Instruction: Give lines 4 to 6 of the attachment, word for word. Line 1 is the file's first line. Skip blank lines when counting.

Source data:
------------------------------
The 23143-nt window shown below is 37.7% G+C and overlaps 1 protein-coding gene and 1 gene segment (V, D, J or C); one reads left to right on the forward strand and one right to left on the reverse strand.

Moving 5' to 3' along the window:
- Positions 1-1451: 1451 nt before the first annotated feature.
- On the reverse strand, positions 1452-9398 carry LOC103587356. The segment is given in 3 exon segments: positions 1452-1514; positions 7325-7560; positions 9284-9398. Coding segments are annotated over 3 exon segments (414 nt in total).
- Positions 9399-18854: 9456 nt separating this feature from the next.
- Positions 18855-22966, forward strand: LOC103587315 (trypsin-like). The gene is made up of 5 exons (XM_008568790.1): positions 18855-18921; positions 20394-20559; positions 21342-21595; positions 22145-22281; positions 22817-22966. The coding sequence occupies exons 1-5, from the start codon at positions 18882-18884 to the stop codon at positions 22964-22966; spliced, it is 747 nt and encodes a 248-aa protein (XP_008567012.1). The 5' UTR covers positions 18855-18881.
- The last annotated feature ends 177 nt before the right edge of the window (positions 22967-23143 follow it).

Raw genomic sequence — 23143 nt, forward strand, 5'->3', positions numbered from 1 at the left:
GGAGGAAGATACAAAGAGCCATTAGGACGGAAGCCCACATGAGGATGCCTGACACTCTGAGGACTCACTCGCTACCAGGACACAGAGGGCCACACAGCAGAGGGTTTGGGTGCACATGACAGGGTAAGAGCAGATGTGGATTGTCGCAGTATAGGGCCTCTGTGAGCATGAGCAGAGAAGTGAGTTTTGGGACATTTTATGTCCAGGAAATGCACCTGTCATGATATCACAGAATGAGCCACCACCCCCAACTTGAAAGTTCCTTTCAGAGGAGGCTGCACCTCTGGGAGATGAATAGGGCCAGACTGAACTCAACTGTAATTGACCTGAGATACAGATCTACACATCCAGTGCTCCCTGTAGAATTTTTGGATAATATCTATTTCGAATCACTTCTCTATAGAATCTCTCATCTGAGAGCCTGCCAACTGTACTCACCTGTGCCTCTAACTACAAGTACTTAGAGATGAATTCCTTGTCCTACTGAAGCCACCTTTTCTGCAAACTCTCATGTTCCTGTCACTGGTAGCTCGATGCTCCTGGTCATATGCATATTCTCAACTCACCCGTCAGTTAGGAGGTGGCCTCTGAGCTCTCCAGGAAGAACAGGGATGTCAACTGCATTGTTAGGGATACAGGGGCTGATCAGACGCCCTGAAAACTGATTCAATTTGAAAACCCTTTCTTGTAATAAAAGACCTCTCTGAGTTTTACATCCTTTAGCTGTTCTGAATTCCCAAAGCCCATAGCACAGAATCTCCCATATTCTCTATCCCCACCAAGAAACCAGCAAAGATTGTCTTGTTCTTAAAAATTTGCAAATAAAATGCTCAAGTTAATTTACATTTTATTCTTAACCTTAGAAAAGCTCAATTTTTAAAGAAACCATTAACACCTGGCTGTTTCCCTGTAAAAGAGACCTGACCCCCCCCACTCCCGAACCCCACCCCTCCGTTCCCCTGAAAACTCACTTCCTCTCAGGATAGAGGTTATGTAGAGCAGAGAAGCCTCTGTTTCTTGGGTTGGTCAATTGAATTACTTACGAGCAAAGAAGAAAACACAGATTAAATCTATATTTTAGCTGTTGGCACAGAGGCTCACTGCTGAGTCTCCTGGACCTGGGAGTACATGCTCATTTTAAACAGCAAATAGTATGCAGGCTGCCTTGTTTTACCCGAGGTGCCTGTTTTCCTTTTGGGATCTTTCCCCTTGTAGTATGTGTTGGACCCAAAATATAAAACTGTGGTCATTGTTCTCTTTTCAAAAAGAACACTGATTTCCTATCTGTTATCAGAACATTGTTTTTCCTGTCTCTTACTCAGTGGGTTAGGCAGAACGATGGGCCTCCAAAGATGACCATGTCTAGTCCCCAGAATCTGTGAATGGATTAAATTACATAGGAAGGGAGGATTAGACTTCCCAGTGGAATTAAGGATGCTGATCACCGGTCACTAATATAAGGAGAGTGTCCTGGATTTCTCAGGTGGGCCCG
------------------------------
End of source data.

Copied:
- On the reverse strand, positions 1452-9398 carry LOC103587356. The segment is given in 3 exon segments: positions 1452-1514; positions 7325-7560; positions 9284-9398. Coding segments are annotated over 3 exon segments (414 nt in total).
- Positions 9399-18854: 9456 nt separating this feature from the next.
- Positions 18855-22966, forward strand: LOC103587315 (trypsin-like). The gene is made up of 5 exons (XM_008568790.1): positions 18855-18921; positions 20394-20559; positions 21342-21595; positions 22145-22281; positions 22817-22966. The coding sequence occupies exons 1-5, from the start codon at positions 18882-18884 to the stop codon at positions 22964-22966; spliced, it is 747 nt and encodes a 248-aa protein (XP_008567012.1). The 5' UTR covers positions 18855-18881.